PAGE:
• 100 Mbps — This is now the most basic level of high-speed internet, as 4K streaming has become more popular. It can handle streaming, console gaming and multiple people using devices reasonably well, such as kids doing homework while Mom pays bills. 100 Mbps internet packages may be free for households that meet income eligibility for the FCC Affordable Connectivity Program, the $14.2 billion federal benefits program that provides a $30 subsidy for internet service to eligible families.
  • 200 Mbps — For most family homes, 200 Mbps is enough to allow multiple people streaming 4K, multiple people playing console or PC gaming and multiple people using devices, including working from home.
  • 300 to 400 Mbps — These downloads are a bit faster than 200 Mbps for general downloading and the number of people using the internet at the same time is marginally increased. This has become a pretty standard level for households that want very fast internet.
  • 500 Mbps — At this level, you might be paying for more speed than you need unless your home has multiple exceptionally heavy internet users. A family of two or four with 500 Mbps will have a huge amount of buffer before the speeds slow down, but their everyday usage won’t be noticeably faster than with 300 Mbps. That said, 500 Mbps is not uncommon with newer home internet setups.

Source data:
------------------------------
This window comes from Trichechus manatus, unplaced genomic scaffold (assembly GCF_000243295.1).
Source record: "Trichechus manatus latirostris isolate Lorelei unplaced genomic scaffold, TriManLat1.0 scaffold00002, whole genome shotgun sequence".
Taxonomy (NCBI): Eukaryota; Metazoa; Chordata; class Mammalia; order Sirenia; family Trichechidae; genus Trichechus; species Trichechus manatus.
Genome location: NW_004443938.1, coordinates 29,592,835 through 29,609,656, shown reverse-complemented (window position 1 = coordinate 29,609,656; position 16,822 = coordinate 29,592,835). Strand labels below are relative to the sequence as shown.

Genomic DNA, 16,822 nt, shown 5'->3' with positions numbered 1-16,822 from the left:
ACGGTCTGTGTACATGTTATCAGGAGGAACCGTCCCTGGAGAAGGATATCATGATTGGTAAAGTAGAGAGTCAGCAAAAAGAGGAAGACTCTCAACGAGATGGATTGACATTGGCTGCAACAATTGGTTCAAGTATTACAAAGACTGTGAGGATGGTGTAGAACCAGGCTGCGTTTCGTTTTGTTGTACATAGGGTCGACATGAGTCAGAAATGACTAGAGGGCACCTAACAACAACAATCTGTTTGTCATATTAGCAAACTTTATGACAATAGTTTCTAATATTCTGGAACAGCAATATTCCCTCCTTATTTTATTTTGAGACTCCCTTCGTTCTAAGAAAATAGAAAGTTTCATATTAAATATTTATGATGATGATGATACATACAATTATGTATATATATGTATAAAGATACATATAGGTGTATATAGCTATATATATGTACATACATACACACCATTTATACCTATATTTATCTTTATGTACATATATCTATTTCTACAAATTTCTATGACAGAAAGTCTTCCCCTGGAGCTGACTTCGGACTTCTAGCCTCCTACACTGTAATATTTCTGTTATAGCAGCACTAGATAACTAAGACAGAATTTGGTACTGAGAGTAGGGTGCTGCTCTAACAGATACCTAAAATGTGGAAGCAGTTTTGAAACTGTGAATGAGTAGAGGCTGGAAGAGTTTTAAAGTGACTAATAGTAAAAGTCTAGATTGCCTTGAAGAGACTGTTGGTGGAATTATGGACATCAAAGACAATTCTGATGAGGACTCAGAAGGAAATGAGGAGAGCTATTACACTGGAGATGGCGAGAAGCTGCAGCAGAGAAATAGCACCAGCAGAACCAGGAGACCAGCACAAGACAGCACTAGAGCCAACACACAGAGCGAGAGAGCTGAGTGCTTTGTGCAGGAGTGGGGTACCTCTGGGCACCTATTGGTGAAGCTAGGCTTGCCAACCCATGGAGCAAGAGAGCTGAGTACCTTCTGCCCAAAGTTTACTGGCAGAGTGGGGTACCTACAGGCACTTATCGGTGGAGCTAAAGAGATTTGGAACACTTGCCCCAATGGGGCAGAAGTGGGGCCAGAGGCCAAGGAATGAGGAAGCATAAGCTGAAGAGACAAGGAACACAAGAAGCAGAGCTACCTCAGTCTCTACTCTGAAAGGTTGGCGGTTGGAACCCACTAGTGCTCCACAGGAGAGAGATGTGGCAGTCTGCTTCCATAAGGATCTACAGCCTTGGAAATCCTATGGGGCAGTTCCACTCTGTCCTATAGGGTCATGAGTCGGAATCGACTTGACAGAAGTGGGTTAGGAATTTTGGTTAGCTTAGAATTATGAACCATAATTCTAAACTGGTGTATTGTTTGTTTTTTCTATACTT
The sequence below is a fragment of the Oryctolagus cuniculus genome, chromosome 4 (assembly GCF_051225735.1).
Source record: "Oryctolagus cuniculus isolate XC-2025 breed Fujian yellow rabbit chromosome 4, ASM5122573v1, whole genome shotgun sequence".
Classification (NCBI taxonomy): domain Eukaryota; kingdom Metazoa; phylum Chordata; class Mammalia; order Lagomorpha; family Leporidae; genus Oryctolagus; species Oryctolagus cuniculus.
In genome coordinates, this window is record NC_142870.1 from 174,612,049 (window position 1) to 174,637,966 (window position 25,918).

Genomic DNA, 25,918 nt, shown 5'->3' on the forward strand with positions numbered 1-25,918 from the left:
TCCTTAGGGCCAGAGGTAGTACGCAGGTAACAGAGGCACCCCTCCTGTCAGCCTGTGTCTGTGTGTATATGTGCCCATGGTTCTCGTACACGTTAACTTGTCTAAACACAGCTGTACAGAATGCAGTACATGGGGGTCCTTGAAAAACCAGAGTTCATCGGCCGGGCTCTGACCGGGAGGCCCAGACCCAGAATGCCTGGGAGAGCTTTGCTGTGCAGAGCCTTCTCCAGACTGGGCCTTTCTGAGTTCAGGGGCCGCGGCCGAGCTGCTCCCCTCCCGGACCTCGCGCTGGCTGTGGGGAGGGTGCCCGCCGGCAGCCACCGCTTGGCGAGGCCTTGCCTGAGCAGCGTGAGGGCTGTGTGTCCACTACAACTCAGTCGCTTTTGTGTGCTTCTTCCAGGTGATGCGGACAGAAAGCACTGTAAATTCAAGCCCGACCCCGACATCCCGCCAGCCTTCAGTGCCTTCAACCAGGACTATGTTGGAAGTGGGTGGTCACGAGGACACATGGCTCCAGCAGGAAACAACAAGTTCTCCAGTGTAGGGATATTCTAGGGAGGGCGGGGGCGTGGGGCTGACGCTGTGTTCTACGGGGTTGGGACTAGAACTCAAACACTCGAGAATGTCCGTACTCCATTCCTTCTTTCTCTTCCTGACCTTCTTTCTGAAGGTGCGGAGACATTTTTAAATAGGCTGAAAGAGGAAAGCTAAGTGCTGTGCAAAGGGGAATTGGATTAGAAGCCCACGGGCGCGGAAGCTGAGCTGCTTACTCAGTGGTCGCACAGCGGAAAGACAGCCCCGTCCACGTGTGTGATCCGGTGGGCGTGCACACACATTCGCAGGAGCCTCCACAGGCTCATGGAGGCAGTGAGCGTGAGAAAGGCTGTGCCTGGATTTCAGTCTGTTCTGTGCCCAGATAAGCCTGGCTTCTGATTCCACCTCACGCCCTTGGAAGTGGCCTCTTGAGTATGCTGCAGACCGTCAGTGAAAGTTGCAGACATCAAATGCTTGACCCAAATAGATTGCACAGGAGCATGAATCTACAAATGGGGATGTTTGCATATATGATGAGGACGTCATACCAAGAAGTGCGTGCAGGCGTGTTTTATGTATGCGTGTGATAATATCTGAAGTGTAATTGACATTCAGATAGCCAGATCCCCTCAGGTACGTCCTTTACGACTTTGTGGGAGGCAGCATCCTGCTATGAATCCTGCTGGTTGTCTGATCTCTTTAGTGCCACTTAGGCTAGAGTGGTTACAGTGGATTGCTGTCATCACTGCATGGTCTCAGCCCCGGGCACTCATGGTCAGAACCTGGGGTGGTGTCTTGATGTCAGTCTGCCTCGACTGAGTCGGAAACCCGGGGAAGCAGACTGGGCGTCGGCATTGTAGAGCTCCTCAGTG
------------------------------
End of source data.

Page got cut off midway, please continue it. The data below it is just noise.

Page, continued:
• 1,000 Mbps — You may consider this super-high-speed internet if your large household does a lot of simultaneous 4K streaming, remote work that requires a lot of downloading large files, pro-level gaming and a lot of smart home technology.
  • 1,200 Mbps — This is the fastest speed Xfinity offers to household consumers, and it’s marketed for the “ultra-connected” who are “staying ahead of the curve.” Households might eventually need 1,200 Mbps to meet their internet needs — the question is, do you want to pay for that now?

At the end of the day, your home internet speed is probably higher than you need, especially if you’ve made speed a priority. If you’re making an adjustment to your internet account or opening your first high-speed internet account, you don’t have to go with the highest speed package.

200 Mbps will meet the needs for a generous 50 Mbps per person in a household of four. Modify that to 100 Mbps for a PC gamer, telecommuter or full-time online student, and you should find your family’s sweet spot.

Companies: Comcast / FCC / Federal Communications Commission / Verizon
Series: Broadband Connectivity Month 2023